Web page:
By Michael Holden LONDON (Reuters) – For Britain’s royal family, plenty rides on what Prince William does as heir to the throne, and eventually, as king. His father, King Charles, is less popular than the queen he succeeds and the son who will follow, leaving William and his wife Kate with an outsized role in […]
Britain’s popular prince William bears royal weight on his shoulders
By Michael Holden
LONDON (Reuters) – For Britain’s royal family, plenty rides on what Prince William does as heir to the throne, and eventually, as king.
His father, King Charles, is less popular than the queen he succeeds and the son who will follow, leaving William and his wife Kate with an outsized role in steering the monarchy in an age where reverence to the crown is no longer a given.
William, once dubbed “work-shy” by British tabloid newspapers, has taken on more and more royal duties in recent years and championed causes including the environment and mental health, taking his contribution beyond the ceremonial.
“I think the royal family has to modernise and develop as it goes along and it has to stay relevant,” William said in 2016, when asked about his future as king.
“That’s the challenge for me is how do I make the royal family relevant in the next 20 years’ time, and it could be 40 years’ time, it could be 60 years’ time and I have no idea when that’s going to be.
“I hope that’s something that I can do.”
The 40-year-old’s job became even more crucial after his younger brother Prince Harry stepped down from royal duties in March 2020 to move to California with his American wife Meghan.
Harry had likewise been seen as a major asset for the modern monarchy, and his departure has robbed the institution of one of its most popular members.
His and Meghan’s stark criticism of Buckingham Palace has been damaging, as has the public and bitter falling out between the princes. Yet opinion polls now consistently point to William and Kate as the people’s favourite royals.
“He’s very much central to the success of the Carolean age,” royal biographer Andrew Morton said of William.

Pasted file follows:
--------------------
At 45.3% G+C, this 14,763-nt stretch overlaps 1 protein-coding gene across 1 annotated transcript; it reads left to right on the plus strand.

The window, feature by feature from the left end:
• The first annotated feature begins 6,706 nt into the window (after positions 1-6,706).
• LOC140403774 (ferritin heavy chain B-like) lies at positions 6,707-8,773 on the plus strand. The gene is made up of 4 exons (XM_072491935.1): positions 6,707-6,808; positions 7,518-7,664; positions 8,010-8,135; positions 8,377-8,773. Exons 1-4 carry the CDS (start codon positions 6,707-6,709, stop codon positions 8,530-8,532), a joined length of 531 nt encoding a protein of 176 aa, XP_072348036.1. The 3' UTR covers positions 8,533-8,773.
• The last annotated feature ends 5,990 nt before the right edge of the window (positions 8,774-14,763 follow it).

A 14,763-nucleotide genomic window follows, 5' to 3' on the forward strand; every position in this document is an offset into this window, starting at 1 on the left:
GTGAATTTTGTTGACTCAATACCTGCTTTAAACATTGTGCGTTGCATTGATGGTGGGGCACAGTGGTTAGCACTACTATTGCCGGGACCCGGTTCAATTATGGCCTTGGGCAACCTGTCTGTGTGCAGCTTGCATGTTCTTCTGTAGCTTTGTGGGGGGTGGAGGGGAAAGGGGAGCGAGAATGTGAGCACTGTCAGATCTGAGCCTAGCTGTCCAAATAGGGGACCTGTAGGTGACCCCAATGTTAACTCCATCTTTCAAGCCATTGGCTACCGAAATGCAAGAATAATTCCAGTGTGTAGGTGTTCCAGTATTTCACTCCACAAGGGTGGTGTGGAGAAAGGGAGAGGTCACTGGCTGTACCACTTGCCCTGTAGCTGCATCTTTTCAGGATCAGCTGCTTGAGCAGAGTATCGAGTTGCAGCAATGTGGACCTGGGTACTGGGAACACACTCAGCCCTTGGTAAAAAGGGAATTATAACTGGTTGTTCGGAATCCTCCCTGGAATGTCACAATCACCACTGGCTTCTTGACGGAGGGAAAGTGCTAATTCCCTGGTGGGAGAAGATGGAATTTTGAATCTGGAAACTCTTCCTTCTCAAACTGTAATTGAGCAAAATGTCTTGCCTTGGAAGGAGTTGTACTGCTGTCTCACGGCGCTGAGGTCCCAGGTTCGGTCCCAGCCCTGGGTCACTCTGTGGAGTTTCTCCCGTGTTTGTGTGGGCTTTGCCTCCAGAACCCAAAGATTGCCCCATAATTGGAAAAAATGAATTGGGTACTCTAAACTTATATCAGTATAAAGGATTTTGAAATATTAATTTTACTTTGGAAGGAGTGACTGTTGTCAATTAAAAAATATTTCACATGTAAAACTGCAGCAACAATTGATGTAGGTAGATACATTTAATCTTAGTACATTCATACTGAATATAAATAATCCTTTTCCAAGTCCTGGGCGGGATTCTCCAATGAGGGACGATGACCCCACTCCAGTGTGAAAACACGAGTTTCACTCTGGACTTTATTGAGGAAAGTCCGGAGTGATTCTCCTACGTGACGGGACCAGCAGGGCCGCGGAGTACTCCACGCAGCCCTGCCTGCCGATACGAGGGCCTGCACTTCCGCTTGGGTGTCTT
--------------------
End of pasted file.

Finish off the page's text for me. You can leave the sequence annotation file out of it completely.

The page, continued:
“With Prince Charles becoming king in his 70s, and he will reign for some 20 years if he’s fortunate, it means an awful lot of the future of the monarchy rests of the shoulders of Prince William,” Morton told Reuters.
SPEAKING HIS MIND
Unlike his grandmother, who never gave an interview during her 70 years on the throne, William has been much happier to share his personal and innermost feelings.
And like for his father and grandfather, Elizabeth’s late husband Prince Philip, the environment has been a major focus, and he has launched his own “Earthshot Prize” to help find solutions to climate change.
He has also not been shy to speak his mind and criticise world leaders and other prominent figures for failing to act.
“We can’t have more clever speak, clever words but not enough action,” William said ahead of last year’s COP26 climate summit.
Another prime campaigning cause is mental health and encouraging people to speak openly about their emotions, and he has talked of the inner struggles he faced when dealing with the death of his mother, killed in a car crash in 1997 when he was just 15.
That approach, with echoes of how “people’s princess” Diana used her royal status, has garnered praise and points to a new style of monarchy William wants to embrace.
However, his tour with wife Kate to the Caribbean in March, while mostly regarded as successful, was a wake-up call to the modern monarchy after the couple faced protests over Britain’s imperial past and criticism some of the visit had echoes of a colonial throwback.
“I know that this tour has brought into even sharper focus questions about the past and the future,” William said in a statement issued at the end of their visit.
Royal sources have told newspapers that William understood the queen’s approach of silence would not work anymore and that they wanted to be less formal, being known by their names rather than titles.
The issue for William will be to ensure that change does not make them redundant, especially when surveys suggest that Britons aged under 50 are far more ambivalent about the monarchy than older generations.
“When he gets the top job he won’t do away with it all,” Miguel Head, who was a key aide to the prince for a decade until 2018, told the Sunday Times.
“He’s mindful the monarchy represents something timeless that’s above all of us, and many people like the magic and theatre of it.”
Aides say much of William’s success in his royal role comes from the double act with his equally popular wife Kate, with whom he has had three children.
They have enjoyed largely positive media coverage over the last five years as one of the world’s most glamorous couples with Hollywood star appeal.
“With Catherine beside him, our new Prince and Princess of Wales will, I know, continue to inspire and lead our national conversations, helping to bring the marginal to the centre ground where vital help can be given,” Charles said in his first televised address to the nation as king.
While William has clearly given his future role as king plenty of thought, it is not a job he is in a hurry to take on.
“I certainly don’t lie awake, waiting or hoping for it, because it sadly means that my family moved on and I don’t want that,” he once said.
(Additional reporting by Sarah Mills; Editing by Mike Collett-White and Alison Williams)